Visit to the Emergency Department

(as the patient),

STORY HAS A RESPONSE

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About: Fiona Stanley Hospital / Emergency Department

In the Short Stay area of the Emergency Department (ED), the nurse questioned my understanding of treatment, understandably as not all information had come through on notes. The nurse talked with other staff, debating my treatment within my hearing, then set off to the previous department to confirm.

I believe the nurse just wanted me out quicker. The nurse came back with the correct information, which was that I would have a catheter put in. I heard the nurse then asking a colleague to do the catheter, with many justifications as to why they couldn't do it themself. The nurse who put it in was ok, though made a couple of installation errors. They then gave me brief management instructions referring to the pamphlet as back up.

At this time it was 3 am, I was in mild shock as I have never been catheterised and was now in extreme discomfort getting used to the catheter. The straps kept slipping off my leg. Blood results came in and we were shooed out into the rain. I felt pretty devastated. I wanted to rip the catheter out as it felt awful. No concrete details were given to me on departure. Totally felt on my own. I don't really think the two nurses in Short Stay knew my name. I did not feel cared for in Short Stay. I felt like a problem to be solved and gotten rid of. I don't think anybody should be catheterised and sent home that quickly. Brutal. 

I am now waiting for related surgery and have no idea how long it will be or who to speak to.

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Responses to this story

Response from Neil Doverty, Executive Director, Fiona Stanley Fremantle Hospitals Group, South Metropolitan Health Service

picture of Neil Doverty

Dear telescopiumjg99,

Firstly, I would like to offer my sincerest apologies for your experience in Emergency Short Stay Unit (ESSU) at FSH.

There is a competency required to insert male and female catheters. If the nurse does not possess this skill then another nurse who is competent in this skill will be asked or assigned to assist with the procedure. After a patient’s catheter has been inserted, education will be provided to the patient or the patient’s family. They will be given catheter equipment as well as discharge information. Once the patient’s catheter is inserted patients should be discharged with education, equipment if required, and a follow-up appointment given by the clerical staff. Part of the nursing responsibility is to ensure patients are discharged in a safe manner, including how patients will be discharged home. We do not expect patients to wait outside and are happy for patients to wait in the waiting room until transport arrives to take them home.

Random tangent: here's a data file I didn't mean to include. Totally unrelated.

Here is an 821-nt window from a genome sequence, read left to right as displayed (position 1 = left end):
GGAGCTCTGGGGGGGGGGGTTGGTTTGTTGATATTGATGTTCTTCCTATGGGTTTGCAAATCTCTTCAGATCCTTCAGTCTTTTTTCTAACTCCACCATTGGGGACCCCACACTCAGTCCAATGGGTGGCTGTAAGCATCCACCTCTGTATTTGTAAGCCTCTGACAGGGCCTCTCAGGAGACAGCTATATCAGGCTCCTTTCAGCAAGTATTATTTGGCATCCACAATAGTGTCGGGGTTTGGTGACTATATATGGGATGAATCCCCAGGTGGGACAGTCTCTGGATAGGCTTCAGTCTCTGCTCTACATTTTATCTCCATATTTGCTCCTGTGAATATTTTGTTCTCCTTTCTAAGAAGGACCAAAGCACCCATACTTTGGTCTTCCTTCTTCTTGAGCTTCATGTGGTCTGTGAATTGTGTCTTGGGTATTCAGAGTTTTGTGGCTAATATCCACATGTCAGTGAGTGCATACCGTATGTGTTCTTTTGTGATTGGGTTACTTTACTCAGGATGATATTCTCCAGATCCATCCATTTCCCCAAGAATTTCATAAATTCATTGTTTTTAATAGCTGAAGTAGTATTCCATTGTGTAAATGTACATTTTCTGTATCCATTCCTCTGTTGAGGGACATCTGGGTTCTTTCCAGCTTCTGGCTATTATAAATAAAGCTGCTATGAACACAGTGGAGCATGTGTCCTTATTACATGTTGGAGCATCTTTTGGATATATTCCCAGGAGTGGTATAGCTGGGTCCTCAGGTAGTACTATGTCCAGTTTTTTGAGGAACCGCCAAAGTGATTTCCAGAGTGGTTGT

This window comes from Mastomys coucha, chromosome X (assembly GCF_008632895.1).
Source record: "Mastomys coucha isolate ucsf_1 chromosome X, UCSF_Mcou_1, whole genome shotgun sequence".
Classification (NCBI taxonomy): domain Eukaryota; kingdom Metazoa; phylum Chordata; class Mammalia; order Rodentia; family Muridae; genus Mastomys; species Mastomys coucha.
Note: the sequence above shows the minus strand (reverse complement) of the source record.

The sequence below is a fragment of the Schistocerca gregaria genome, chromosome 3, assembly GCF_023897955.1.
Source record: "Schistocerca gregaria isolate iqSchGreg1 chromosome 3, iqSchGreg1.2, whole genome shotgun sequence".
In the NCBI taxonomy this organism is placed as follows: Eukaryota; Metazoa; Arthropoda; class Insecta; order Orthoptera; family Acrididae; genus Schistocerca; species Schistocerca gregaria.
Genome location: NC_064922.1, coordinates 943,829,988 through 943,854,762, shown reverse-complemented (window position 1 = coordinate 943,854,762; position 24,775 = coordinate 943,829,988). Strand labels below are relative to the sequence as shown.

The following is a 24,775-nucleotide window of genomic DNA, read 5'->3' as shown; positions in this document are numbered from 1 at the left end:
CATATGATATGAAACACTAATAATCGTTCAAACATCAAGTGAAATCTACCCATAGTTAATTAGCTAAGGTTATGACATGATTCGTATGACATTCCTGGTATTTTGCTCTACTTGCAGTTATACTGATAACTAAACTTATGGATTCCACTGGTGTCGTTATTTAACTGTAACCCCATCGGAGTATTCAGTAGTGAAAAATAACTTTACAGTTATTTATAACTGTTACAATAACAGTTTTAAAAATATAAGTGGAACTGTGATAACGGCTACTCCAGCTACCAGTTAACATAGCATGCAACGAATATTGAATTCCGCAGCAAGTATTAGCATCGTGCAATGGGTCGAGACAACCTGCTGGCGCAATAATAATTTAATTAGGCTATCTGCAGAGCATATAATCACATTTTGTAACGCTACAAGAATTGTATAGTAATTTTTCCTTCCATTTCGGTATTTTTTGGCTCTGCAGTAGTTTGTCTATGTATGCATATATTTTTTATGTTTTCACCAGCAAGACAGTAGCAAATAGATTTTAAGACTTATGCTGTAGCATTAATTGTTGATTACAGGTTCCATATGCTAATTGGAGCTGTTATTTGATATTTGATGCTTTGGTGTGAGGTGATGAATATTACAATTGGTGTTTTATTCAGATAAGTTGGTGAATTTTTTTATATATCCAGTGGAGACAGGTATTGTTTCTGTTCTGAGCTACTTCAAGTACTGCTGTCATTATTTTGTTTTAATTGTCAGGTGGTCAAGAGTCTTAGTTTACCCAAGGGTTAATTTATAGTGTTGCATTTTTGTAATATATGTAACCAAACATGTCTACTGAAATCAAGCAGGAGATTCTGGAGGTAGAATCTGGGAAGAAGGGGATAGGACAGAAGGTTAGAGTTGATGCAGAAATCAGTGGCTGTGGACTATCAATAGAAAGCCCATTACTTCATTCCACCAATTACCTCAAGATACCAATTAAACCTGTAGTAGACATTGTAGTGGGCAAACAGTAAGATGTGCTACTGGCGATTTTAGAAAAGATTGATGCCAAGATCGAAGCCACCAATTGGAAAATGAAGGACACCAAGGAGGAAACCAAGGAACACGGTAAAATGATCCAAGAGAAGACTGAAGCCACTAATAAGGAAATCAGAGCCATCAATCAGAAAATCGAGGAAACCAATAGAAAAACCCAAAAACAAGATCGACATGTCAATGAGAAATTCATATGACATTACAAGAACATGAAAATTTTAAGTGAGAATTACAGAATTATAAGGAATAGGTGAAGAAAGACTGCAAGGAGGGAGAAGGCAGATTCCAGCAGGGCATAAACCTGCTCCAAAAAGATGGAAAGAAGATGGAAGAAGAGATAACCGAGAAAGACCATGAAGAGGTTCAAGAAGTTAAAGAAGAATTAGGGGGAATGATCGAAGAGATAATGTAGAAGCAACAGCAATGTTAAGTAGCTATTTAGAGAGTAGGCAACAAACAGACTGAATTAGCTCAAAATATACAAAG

I once again apologise that this process was not what you experienced. I understand that you may already be in contact with us regarding an investigation of the matters you have raised. If not, I encourage you to please contact us on 6152 4013 so that we can investigate the matter fully.

Kind regards,

Neil Doverty

Executive Director

Fiona Stanley Fremantle Hospital’s Group

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Update posted by telescopiumjg99 (the patient)

Neil,

Thanks for your response to my story. What I experienced was not what it should have been. I was given no discharge information, no follow up appointment or plan for what happens next. The education I received was brief and did not cover all that I needed to know. Surely there is more support needed for patients than this. I have since developed an infection relating to the catheter and I am not able to work full days due to being unwell.

The situation makes me think that efficiency is being placed above patient care. It's false efficiency though if patients are inadequately supported and develop complications.

I have emailed the hospital directly and will wait for a response.

Thanks again for responding.